These are hardly the statistics you would associate with a “local company”. The truth is that Brett Aggregates are one of largest and most powerful aggregate producers and suppliers in the UK. To portray the company in any other way, especially when it relates to an issue of genuine public concern about their commercial operations at Ramsgate Port, is to deceive and mislead local people. Something you would not expect a public body to do. But hey this is Thanet.
The press release goes on to say that the large aggregate washing plant which Brett hopes to install at Ramsgate Port, is required to “enhance the company’s existing operation”. This wording suggests that Brett’s are not planning any major changes at Ramsgate but simply improving, streamlining and modernising what they are already doing. Once again the council is being deceptive. The press release deliberately fails to mention the fact that Thanet Council has already permitted Brett to expand the area of land it rents at Ramsgate Port. It also fails to mention the fact that the new washing facility, which also incorporates a noisy aggregate crushing capability, will allow Brett to increase its aggregate processing capacity to over 100,000 tonnes per year which is a huge increase on their current production capacity.
So what we actually have, is not a small local company enhancing its existing operations, as deceitful TDC would have you believe, but one of the largest aggregate companies in the UK, significantly increasing the footprint of its operation at Ramsgate Port and seeking to install equipment which will enable it to massively expand its productive capacity. Expansion on this scale is certain to have serious noise, dust and traffic implications, plus an increased threat to Ramsgate’s protected marine conservation areas next to the port.
I strongly suspect that this expansion, is not be the end of Brett’s ambitions at Ramsgate port, but the beginning of further growth and development of its capacity. Why? Well a recent report from the highly respected British Geological Survey notes that land based aggregate extraction from quarries and gravel pits has been is steady decline over the past 20 years. So called “marine dredged aggregates” are now beginning to replace land extracted sources, particularly in south east of England which apparently has abundant supplies of marine aggregate located in shallow water which makes much easier and cheaper to extract. Already having a specialist marine aggregate division, plus a facility at Ramsgate which offers plenty of room to expand and grow, will give Brett a huge advantage over its competitors and the opportunity to dominate the south east England marine aggregate business.
Second, in 2017/18 work begins on the £150 million expansion and improvement of Dover Harbour. This huge civil engineering project is estimated to require an astronomic 2.5 million cubic metres of aggregate. Dover Harbour Board plans to extract the aggregate from the nearby Goodwin Sands and is currently awaiting a decision from the Government’s Maritime Management Organisation about the granting of a maritime aggregate dredging licence which will permit this work. With its considerable expertise in marine aggregate dredging; access to a large modern aggregate processing facility at nearby Ramsgate Port, Brett’s would be a front runner to win any contracts for marine aggregate dredging and processing that Dover Harbour Board might be letting in the next year or so.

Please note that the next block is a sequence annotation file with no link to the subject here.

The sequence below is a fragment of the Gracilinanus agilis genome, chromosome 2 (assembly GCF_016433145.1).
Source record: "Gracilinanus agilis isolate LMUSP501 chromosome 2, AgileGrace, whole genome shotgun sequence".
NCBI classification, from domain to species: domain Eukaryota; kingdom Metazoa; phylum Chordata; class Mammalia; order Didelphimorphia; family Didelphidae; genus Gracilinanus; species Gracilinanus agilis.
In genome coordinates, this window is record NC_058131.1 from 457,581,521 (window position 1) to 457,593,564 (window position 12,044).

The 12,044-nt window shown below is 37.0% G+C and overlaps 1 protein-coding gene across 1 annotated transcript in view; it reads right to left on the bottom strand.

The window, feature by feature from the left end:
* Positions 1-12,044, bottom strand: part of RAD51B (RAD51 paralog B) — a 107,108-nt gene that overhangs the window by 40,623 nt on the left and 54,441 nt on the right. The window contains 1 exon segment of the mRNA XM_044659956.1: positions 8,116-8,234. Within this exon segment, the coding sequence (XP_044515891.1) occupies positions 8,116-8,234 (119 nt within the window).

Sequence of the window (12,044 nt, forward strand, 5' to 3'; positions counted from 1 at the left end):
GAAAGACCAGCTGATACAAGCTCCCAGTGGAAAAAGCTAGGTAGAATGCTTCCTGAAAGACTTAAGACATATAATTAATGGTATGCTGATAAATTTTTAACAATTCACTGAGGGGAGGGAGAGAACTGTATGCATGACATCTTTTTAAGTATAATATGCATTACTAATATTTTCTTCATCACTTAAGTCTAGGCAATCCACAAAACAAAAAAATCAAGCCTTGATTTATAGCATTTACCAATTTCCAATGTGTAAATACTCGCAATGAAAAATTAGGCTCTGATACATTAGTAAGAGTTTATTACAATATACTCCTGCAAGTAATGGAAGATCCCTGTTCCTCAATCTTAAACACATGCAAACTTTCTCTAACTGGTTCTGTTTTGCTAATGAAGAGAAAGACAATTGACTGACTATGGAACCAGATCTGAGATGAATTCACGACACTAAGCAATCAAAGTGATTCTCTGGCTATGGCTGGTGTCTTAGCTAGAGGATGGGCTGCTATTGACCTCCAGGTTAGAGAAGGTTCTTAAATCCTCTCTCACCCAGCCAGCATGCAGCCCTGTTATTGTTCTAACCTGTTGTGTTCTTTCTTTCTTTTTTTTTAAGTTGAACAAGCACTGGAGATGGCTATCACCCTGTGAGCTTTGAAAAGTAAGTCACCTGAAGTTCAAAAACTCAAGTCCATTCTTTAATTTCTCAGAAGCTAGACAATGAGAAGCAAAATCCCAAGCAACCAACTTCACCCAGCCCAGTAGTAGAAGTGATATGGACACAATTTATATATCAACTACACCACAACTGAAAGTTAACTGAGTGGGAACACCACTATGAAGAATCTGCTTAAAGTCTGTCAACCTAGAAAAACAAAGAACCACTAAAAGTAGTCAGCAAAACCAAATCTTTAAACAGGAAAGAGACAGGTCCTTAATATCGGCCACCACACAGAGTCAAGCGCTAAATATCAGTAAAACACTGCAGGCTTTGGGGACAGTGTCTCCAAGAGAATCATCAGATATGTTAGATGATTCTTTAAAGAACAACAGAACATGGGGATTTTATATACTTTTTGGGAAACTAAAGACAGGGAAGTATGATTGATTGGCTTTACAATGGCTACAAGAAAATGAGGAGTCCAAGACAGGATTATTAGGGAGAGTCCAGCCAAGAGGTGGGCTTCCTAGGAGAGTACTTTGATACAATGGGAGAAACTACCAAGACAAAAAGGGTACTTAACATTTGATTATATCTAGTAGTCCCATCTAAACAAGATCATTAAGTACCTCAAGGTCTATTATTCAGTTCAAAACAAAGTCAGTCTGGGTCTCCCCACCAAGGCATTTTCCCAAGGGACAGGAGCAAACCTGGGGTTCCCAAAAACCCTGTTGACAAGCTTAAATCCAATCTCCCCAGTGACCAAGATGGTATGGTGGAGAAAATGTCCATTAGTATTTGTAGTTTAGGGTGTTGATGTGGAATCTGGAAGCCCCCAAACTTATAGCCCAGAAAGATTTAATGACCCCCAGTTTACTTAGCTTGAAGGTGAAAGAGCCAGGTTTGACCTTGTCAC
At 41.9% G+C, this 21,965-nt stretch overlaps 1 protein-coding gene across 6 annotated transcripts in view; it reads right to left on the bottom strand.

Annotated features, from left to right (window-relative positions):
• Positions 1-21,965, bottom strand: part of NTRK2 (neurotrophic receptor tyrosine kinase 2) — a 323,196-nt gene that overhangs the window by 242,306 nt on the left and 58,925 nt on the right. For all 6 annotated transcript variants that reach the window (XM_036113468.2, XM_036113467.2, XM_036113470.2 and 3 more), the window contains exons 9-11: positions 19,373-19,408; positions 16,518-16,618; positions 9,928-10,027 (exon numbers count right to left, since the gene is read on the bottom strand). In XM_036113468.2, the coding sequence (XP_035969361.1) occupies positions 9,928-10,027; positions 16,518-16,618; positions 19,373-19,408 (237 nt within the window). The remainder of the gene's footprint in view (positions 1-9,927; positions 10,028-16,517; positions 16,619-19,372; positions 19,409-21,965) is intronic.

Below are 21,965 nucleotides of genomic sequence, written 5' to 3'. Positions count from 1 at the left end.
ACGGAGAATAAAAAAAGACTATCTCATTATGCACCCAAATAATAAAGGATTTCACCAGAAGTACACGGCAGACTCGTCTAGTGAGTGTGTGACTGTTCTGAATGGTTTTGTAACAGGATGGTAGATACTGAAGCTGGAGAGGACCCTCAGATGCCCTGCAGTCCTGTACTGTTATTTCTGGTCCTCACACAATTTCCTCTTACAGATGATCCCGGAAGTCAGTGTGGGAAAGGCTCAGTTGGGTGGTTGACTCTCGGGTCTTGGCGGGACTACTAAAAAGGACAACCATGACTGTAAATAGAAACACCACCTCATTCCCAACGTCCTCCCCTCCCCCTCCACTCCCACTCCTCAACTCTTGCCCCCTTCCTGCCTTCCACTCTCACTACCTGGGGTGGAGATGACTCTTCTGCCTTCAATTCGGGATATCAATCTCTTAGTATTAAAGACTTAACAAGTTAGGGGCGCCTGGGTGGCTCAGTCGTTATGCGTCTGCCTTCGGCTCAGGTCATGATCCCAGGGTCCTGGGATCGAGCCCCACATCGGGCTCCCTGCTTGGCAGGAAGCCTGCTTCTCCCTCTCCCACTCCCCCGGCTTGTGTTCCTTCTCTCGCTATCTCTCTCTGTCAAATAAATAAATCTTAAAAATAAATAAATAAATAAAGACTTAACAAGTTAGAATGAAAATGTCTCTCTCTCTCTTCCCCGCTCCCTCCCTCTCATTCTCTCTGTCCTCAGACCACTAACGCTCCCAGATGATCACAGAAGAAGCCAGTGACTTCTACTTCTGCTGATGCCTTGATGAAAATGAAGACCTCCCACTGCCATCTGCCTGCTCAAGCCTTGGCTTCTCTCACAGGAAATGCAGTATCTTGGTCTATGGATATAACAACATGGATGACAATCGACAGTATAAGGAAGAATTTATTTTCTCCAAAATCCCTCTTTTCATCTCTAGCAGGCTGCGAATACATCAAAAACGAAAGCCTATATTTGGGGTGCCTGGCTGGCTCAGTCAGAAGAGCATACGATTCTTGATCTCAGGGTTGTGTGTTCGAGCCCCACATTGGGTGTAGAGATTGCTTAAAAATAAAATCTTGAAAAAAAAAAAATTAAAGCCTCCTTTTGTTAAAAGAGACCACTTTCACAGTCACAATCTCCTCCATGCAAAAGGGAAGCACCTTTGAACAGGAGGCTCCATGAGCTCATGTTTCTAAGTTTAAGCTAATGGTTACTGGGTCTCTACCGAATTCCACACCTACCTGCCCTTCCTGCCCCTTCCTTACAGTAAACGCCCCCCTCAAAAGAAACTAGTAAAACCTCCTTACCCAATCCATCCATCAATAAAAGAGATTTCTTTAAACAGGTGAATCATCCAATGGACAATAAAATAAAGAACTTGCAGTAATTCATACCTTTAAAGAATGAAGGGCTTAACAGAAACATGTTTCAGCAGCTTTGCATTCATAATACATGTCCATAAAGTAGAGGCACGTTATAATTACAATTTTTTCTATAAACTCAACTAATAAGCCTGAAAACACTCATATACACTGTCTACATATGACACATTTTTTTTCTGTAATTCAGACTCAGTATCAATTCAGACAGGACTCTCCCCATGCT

Last but not least, the much delayed Local Plan for Thanet will include a target to build at least 12,000 new homes in the district in the next 15 years. Dover, Canterbury and Shepway districts also have their own Local Plan targets for new house building over the same period of time. Coupled with the infrastructure and services to support this large increase in housing numbers there will be a significant increase in demand for aggregates and concrete in the east Kent area. Once again Brett with their strategically located base in Ramsgate are ideally positioned to corner what is likely to be an extremely lucrative market.My belief is that if Brett are given permission, by KCC, to expand their activities at Ramsgate Port this would open the door to a series of expansions leading to the port and surrounding areas becoming dominated by a massive aggregate processing plant. Such a development would quickly kill off Ramsgate’s slowly reviving visitor economy destroying in the process many more jobs and business opportunities than the Brett’s aggregate plant could ever create.
Its simply wrong to locate a potentially polluting and environmentally damaging industrial operation in the middle of town which depends on its visitor economy. There are plenty are other locations, not in tourist areas, which Brett could use – for example Ridham docks, which would provide excellent facilities for their business. Like the O’Regan concrete block debacle which was strongly resisted by Ramsgate people 18 months ago, we now need to be begin a new campaign to stop Brett despoiling Ramsgate’s seafront. This continual pressure to locate dirty, polluting industries at the port and the seeming willingness of Labour and UKIP council administrations to comply and cooperate also underlines the urgency of developing a “People’s Plan” for Ramsgate seafront which will be leisure focused and exclude inappropriate industries and off-shore Panamanian property speculators too.